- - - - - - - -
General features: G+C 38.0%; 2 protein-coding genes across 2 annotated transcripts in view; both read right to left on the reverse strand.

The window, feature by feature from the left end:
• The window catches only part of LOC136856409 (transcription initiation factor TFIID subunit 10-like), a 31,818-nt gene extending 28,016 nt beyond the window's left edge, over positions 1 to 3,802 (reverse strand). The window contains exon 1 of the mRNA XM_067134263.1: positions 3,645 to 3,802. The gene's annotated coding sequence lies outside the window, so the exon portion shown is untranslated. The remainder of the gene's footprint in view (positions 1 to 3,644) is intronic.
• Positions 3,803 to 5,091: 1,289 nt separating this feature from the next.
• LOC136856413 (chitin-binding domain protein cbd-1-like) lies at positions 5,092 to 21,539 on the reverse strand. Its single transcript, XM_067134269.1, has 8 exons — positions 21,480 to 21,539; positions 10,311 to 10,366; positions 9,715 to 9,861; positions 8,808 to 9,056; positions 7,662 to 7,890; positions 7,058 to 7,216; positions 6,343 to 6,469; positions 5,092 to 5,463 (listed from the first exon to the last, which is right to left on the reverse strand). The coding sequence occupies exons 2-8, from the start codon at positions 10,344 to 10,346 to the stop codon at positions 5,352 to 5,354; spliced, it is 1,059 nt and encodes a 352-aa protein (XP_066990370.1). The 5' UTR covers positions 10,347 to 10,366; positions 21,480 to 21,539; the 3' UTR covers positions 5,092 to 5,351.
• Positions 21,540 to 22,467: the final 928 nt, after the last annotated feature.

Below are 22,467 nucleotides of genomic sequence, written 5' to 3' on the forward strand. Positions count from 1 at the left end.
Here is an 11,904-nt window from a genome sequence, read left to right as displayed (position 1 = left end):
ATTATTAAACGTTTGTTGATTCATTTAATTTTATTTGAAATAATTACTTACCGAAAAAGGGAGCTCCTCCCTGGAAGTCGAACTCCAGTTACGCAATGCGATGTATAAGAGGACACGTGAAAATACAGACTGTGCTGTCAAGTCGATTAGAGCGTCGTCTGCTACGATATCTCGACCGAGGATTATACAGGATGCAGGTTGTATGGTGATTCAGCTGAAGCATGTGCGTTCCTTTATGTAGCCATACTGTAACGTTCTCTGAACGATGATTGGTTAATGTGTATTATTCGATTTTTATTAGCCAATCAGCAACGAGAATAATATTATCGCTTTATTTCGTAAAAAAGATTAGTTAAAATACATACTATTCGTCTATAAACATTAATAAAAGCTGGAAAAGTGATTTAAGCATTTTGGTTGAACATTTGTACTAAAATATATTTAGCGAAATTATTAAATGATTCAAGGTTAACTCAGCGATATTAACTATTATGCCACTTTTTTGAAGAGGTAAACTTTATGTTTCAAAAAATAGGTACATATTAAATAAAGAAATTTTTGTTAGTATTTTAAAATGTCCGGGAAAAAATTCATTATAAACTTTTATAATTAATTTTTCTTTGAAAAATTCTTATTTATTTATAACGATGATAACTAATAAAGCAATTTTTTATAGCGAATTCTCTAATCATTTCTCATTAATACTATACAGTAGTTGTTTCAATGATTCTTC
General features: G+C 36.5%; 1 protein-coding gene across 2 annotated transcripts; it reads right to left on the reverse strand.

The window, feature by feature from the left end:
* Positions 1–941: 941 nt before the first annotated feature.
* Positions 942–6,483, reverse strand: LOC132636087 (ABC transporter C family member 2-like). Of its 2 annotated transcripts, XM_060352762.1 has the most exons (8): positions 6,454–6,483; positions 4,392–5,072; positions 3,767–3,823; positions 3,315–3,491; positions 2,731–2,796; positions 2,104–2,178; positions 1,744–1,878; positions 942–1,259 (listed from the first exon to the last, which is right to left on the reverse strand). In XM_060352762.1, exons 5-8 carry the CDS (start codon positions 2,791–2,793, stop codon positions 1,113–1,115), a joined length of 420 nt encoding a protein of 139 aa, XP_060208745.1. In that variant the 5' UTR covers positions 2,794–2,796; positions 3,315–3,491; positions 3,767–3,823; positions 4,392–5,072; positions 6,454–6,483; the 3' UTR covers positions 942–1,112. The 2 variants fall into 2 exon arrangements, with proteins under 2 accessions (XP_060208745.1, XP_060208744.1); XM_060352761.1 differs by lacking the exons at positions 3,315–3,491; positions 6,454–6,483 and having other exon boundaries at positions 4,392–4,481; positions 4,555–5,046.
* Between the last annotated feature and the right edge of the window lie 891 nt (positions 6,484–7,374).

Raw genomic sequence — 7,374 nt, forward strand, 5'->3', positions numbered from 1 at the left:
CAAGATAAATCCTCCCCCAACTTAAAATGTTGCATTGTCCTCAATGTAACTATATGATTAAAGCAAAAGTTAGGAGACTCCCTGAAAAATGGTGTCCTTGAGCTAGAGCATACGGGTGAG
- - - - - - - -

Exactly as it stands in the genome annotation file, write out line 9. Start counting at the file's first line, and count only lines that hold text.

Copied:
ATTATTAAACGTTTGTTGATTCATTTAATTTTATTTGAAATAATTACTTACCGAAAAAGGGAGCTCCTCCCTGGAAGTCGAACTCCAGTTACGCAATGCGATGTATAAGAGGACACGTGAAAATACAGACTGTGCTGTCAAGTCGATTAGAGCGTCGTCTGCTACGATATCTCGACCGAGGATTATACAGGATGCAGGTTGTATGGTGATTCAGCTGAAGCATGTGCGTTCCTTTATGTAGCCATACTGTAACGTTCTCTGAACGATGATTGGTTAATGTGTATTATTCGATTTTTATTAGCCAATCAGCAACGAGAATAATATTATCGCTTTATTTCGTAAAAAAGATTAGTTAAAATACATACTATTCGTCTATAAACATTAATAAAAGCTGGAAAAGTGATTTAAGCATTTTGGTTGAACATTTGTACTAAAATATATTTAGCGAAATTATTAAATGATTCAAGGTTAACTCAGCGATATTAACTATTATGCCACTTTTTTGAAGAGGTAAACTTTATGTTTCAAAAAATAGGTACATATTAAATAAAGAAATTTTTGTTAGTATTTTAAAATGTCCGGGAAAAAATTCATTATAAACTTTTATAATTAATTTTTCTTTGAAAAATTCTTATTTATTTATAACGATGATAACTAATAAAGCAATTTTTTATAGCGAATTCTCTAATCATTTCTCATTAATACTATACAGTAGTTGTTTCAATGATTCTTC